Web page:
Why Is Car Buying Especially Terrible For Women And What Should Be Done About It?

JEDDAH, SAUDI ARABIA - JUNE 25: Modia Batterjee (R), 45, receives the keys to a Lexus car she is interested in buying from saleswoman Haifa Alsehli at a Lexus dealership the day after women are once again allowed to drive in Saudi Arabia on June 25, 2018 in Jeddah, Saudi Arabia. (Photo by Sean Gallup/Getty Images)

As Jalopnik’s resident car buying expert and professional car shopper, I get emails. Lots of emails. I’ve decided to pick a few questions and try to help out. This week we are discussing why dealerships especially suck for women, the best off-lease sedans, and the choice between a new C8 or a used R8.

First up, why haven’t dealerships, for the most part, adapted to women buyers?

“Why are women still treated so badly in car buying, and what should we do about it? I just had a terrible experience buying my new minivan. The sales associates were generally fairly patronizing, which I can handle as long as I get the price I want, which I did. Pro tip: we know when we’re being talked down to. The real problem came in the finance manager’s office when he tried to pull a bait and switch and tell me I couldn’t get the Honda special financing offer because of the HUGE discount they were giving me on the car, and attempted to offer me a comically insulting rate. I told him I’d be happy to take my very generous credit union financing offer or my cash and go elsewhere. Of course, he suddenly found out he could offer me the rate, but not before making some sexist and condescending comments to me about worrying I’d start crying in the office if he didn’t give it to me. Then he realized he pissed me off and commented about my lack of smile.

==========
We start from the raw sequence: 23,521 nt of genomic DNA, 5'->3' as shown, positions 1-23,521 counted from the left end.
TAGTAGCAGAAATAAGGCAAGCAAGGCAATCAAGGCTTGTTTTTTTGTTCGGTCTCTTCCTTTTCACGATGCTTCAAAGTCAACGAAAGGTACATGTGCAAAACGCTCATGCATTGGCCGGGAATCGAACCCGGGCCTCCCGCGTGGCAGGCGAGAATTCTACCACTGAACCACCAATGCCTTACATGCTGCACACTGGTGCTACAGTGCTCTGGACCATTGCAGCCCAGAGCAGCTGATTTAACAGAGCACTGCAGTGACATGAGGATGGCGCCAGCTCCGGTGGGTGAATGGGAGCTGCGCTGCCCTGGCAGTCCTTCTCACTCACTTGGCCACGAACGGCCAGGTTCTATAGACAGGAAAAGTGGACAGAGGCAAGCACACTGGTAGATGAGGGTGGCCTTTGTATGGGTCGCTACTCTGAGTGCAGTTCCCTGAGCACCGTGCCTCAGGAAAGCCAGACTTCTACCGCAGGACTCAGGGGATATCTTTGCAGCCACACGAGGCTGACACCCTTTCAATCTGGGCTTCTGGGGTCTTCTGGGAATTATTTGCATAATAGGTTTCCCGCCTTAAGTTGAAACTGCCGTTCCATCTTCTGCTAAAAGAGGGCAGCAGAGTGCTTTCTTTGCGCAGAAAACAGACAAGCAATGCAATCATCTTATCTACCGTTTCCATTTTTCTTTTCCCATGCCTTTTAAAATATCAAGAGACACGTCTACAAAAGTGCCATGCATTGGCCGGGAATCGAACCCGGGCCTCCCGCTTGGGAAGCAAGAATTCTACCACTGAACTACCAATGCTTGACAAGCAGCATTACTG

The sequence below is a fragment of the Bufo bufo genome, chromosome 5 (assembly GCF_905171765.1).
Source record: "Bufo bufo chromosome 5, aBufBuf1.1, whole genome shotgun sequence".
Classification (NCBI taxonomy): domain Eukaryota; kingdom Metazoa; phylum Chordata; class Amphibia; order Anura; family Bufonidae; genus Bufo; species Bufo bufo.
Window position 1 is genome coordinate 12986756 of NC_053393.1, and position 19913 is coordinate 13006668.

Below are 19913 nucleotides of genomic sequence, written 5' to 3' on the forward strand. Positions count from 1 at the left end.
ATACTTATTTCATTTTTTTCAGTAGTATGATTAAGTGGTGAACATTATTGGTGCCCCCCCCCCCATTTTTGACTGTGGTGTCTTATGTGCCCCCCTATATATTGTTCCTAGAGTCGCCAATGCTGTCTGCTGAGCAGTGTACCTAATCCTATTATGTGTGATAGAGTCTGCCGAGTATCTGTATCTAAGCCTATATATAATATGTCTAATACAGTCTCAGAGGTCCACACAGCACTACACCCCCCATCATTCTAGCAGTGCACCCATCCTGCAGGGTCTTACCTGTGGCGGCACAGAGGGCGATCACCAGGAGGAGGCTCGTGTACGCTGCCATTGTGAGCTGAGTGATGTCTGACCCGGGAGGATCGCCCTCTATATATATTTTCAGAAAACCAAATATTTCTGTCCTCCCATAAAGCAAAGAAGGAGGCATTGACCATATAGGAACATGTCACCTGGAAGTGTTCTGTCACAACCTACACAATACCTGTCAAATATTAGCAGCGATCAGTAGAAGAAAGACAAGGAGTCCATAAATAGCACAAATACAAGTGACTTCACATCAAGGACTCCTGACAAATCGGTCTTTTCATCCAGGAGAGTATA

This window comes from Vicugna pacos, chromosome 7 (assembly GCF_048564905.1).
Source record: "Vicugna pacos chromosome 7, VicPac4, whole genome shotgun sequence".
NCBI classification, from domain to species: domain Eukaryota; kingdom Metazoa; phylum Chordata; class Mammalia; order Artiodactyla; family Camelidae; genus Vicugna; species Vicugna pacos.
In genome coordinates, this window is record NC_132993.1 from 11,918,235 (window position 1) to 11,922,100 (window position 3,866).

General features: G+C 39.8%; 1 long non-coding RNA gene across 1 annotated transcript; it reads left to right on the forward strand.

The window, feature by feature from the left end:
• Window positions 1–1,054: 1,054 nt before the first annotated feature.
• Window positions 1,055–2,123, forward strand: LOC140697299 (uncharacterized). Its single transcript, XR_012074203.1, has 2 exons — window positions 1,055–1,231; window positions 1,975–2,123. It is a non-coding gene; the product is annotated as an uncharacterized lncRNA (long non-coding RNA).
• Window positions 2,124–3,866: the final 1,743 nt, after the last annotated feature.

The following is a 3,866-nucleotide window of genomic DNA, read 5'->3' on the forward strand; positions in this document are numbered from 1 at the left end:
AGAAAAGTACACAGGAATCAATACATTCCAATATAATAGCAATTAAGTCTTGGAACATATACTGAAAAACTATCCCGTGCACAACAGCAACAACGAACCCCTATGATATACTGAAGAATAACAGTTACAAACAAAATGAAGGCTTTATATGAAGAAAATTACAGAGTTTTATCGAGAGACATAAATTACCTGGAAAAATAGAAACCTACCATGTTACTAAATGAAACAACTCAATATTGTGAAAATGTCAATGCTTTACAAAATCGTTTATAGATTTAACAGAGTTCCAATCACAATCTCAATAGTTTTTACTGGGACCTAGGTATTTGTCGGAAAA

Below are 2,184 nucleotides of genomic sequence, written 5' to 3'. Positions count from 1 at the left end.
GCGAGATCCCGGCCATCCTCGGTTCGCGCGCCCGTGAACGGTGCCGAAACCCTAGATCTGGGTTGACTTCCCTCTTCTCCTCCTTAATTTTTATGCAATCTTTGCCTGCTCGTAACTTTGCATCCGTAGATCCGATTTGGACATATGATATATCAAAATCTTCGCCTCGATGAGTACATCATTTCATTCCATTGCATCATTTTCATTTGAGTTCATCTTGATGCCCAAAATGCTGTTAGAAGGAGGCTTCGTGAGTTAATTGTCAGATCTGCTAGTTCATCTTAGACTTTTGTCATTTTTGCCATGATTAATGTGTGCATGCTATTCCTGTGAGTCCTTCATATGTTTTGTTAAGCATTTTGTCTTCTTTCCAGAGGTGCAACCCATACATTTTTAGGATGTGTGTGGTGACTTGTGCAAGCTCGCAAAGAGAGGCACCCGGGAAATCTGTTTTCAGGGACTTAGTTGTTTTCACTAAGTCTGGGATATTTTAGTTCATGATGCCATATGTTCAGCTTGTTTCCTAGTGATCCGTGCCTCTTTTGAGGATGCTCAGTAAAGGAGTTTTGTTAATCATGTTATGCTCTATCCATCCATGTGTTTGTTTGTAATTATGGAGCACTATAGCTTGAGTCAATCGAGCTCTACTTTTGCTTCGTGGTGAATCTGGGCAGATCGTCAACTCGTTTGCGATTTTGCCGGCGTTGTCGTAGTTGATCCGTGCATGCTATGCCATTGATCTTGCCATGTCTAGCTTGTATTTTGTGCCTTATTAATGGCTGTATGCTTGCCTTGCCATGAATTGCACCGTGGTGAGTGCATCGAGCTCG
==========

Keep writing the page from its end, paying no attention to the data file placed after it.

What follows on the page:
I spent the rest of the transaction fuming and trying to decide if I should just leave rather than give them my business, but with small children, my time is very limited so I just went through with the sale.

How should I have handled this? Should I have left? Is there anything I can do about it now? And why do dealerships think this is an acceptable way to treat women?